DC updates its open data terms of use: Round 2

Over the last few months DC has worked with the open data community to revise its outdated terms of use agreement. Here’s where we stand today, after DC’s second revision posted earlier today.

Background: Do I need a lawyer to hack?

Back in September I asked Do I need a lawyer to hack in DC? on the Code for DC blog. I had discovered that in exchange for access to the District’s data, civic hackers (including myself) were agreeing to very odd terms including not taking any legal action against the District. Imagine if the data reveals actual injustice. We’d have given up the right to use the legal system to make things right! See the Code for DC post for more on why I think these terms were bad policy, but in short: data isn’t “open” if it can only be used on capricious terms. Open government data must be license-free.

What’s been revised since then

The District’s Office of the Chief Technology Officer (OCTO) immediately engaged with me, Code for DC, and others in the open government community to fix these problems. To their credit, several OCTO staff members spent several hours talking through these issues with me on multiple occasions. They have really been putting in the effort to get this all right.

Little more than a week after my blog post, DC posted its first update to the terms, which Alex Howard covered here. That update removed two of the clauses that I noted were problematic:

  • the agreement not to take legal action against the District
  • the indemnification clause

The removal of those two clauses were major improvements. But the rest of the updated terms, in the parts I cared about, were incoherent. They had intended to retain a requirement to attribute the District in all uses of District data, they explained to me, but the legal language they used to say it made no sense.

In a new update to the terms posted today, which followed additional conversations with OCTO, there were two more great improvements. These terms were finally dropped:

  • agreeing to follow all “rules”, a very ambiguous term
  • the requirement to attribute the data to the District in all uses of the data (it’s now merely a suggestion)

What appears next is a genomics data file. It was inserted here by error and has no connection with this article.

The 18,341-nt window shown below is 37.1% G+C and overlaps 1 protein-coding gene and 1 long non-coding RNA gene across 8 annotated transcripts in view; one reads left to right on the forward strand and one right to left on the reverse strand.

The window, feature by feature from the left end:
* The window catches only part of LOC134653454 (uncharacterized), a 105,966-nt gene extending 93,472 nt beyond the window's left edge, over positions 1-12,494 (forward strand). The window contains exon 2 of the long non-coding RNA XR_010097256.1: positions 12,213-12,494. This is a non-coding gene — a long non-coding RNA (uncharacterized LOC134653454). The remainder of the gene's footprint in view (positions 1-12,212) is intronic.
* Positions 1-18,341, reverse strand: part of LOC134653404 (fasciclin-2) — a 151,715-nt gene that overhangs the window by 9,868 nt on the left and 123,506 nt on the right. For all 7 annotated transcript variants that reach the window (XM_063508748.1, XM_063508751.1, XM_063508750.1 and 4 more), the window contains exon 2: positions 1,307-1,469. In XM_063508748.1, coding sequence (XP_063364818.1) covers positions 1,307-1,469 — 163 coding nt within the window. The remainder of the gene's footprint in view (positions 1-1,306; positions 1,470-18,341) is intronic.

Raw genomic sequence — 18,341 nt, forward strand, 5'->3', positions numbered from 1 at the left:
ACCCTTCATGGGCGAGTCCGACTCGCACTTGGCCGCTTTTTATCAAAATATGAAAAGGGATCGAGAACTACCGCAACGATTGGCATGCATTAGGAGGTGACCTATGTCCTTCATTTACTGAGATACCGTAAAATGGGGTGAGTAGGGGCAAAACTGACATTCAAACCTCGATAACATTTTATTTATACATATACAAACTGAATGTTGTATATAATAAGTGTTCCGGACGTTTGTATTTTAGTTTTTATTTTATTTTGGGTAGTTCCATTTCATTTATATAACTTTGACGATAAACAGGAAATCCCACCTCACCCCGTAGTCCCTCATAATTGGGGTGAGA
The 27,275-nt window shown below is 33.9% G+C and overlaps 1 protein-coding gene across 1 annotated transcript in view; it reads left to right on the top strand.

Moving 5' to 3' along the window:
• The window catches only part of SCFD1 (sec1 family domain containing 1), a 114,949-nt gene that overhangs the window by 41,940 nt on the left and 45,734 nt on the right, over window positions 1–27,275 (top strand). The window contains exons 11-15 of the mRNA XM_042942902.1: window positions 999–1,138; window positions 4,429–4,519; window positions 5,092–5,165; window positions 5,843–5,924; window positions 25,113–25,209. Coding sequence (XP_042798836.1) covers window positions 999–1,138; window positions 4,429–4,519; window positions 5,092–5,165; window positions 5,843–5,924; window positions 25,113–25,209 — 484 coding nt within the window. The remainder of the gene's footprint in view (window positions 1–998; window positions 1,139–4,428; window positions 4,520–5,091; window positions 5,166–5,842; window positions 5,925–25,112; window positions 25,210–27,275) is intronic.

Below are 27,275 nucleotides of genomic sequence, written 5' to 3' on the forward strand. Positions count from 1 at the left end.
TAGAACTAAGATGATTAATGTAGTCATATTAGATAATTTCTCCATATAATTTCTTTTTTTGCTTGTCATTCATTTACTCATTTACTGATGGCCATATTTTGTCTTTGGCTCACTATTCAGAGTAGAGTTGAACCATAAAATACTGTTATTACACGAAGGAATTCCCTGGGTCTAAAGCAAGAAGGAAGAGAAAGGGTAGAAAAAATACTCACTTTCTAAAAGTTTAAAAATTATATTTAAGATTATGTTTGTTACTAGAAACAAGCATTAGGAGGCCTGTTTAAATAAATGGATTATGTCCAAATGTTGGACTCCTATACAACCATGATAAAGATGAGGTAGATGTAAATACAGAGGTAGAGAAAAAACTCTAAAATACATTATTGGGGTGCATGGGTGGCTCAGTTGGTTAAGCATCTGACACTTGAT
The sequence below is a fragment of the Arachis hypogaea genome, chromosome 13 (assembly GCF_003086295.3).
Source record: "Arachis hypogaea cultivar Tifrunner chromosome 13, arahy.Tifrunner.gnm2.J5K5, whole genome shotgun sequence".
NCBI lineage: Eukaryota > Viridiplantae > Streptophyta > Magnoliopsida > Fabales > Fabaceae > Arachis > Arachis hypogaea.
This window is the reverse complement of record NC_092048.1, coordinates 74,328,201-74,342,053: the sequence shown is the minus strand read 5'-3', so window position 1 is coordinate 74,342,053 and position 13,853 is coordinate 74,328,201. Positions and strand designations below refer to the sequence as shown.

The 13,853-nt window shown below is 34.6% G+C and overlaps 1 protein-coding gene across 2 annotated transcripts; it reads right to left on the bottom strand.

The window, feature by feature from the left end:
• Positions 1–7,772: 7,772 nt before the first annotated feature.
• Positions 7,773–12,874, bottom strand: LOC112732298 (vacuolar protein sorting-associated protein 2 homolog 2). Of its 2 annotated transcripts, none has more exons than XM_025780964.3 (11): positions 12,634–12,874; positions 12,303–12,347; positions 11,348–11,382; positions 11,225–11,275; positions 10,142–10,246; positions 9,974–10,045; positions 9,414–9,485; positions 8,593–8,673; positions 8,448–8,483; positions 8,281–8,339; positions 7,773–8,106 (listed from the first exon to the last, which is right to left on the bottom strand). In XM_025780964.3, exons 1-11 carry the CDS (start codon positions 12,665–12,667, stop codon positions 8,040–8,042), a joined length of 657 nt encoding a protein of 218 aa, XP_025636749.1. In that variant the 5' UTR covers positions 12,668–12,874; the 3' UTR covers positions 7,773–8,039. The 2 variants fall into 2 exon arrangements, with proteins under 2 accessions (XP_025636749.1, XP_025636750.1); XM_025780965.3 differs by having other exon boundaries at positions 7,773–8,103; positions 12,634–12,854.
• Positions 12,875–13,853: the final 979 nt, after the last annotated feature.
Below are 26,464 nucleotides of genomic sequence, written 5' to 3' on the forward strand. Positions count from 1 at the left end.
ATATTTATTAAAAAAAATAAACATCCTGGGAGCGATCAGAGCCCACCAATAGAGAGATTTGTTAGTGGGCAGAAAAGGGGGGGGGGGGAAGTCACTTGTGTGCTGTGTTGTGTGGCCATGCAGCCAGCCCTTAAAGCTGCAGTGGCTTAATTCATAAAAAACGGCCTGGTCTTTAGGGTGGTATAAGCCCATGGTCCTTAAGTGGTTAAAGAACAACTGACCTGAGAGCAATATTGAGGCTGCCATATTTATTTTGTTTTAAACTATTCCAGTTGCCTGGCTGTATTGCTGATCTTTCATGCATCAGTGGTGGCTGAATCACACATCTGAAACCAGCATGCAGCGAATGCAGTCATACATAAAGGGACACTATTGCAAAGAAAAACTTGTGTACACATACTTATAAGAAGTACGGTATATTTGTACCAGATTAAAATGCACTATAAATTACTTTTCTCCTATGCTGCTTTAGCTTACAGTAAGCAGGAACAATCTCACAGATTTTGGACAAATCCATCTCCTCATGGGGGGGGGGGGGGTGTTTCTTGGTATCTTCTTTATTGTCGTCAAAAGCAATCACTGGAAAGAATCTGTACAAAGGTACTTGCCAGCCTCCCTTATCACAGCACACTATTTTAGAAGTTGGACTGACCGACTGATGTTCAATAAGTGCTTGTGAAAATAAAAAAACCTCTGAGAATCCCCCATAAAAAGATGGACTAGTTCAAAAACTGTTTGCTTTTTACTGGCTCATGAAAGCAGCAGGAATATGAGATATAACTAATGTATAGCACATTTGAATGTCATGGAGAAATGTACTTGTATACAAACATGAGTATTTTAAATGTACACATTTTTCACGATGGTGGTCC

The removal of these two requirements, in combination with the two removed in September, makes this a very important step forward.

One of my original concerns remains, however, and that is that the District has not granted anyone a copyright license to use District datasets. Data per se isn’t protected by copyright law, but the way a dataset is presented may be. The District has claimed copyright over its things before, and it remains risky to use District datasets without a copyright license. Both the September update and today’s update attempted to address this concern but each created more confusion that there was before.

Although today’s update mentions the CC0 public domain dedication, which would be the correct way to make the District data available, it also explicitly says that the District retains copyright:

  • The terms say, at the top, that they “apply only to . . . non-copyrightable information.” The whole point is that we need a license to use the aspects of the datasets that are copyrighted by the District.
  • Later on, the terms read: “Any copyrighted or trademarked content included on these Sites retains that copyright or trademark protection.” Again, this says that the District retains copyright.
  • And: “You must secure permission for reuse of copyrighted … content,” which, as written (but probably not intended), seems to say that to the extent the District datasets are copyrighted, data users must seek permission to use it first. (Among other problems, like side-stepping “fair use” in copyright law.)

With respect to the copyright question, the new terms document is a step backward because it may confuse data users into thinking the datasets have been dedicated to the public domain when in fact they haven’t been.

A notice of opposition to the Legal Hackers trademark application

Today Eric Mill and I filed a notice of opposition (text pasted below) against Philip WeissLegal Hackers LLC’s “Legal Hackers” trademark application. We wanted to take a moment to put our filing in context. PhilipThe folks behind Legal Hackers LLC helped to found the legal hackers community, and this is something Eric and I are both thankful for. We’ve been participants in DC Legal Hackers events and truly appreciate the work that Philipthey and our chapter leaders Jameson Dempsey, Rebecca Williams, and Alan deLevie put into building the community.

Our filing with the USPTO shouldn’t be taken as criticism of what Philipthe folks behind Legal Hackers LLC are trying to do. Strengthening the community by creating branding and setting norms are natural and important next steps. We don’t oppose a trademark generally, but we do think this particular trademark that Philipthey applied for, “Legal Hackers,” is not subject to trademark protections under current law, and that this is for good reason.

Trademark law, by our understanding, does not permit the trademarking of a phrase that simply has the meaning of the services being offered. “Apple” would not be a permitted trademark for a company that sells apples (although it is permitted for a company in an unrelated industry). These are called “merely descriptive” or “generic terms.” We believe “legal hackers” is a generic term. That is, it means what it says: people who use computers to address legal issues. Further, this is an essential feature of the services proposed to be provided under the trademark. Philip wasThose folks were possibly the first to put the two words together in that way, but that in and of itself is not sufficient to confer legal ownership over the term.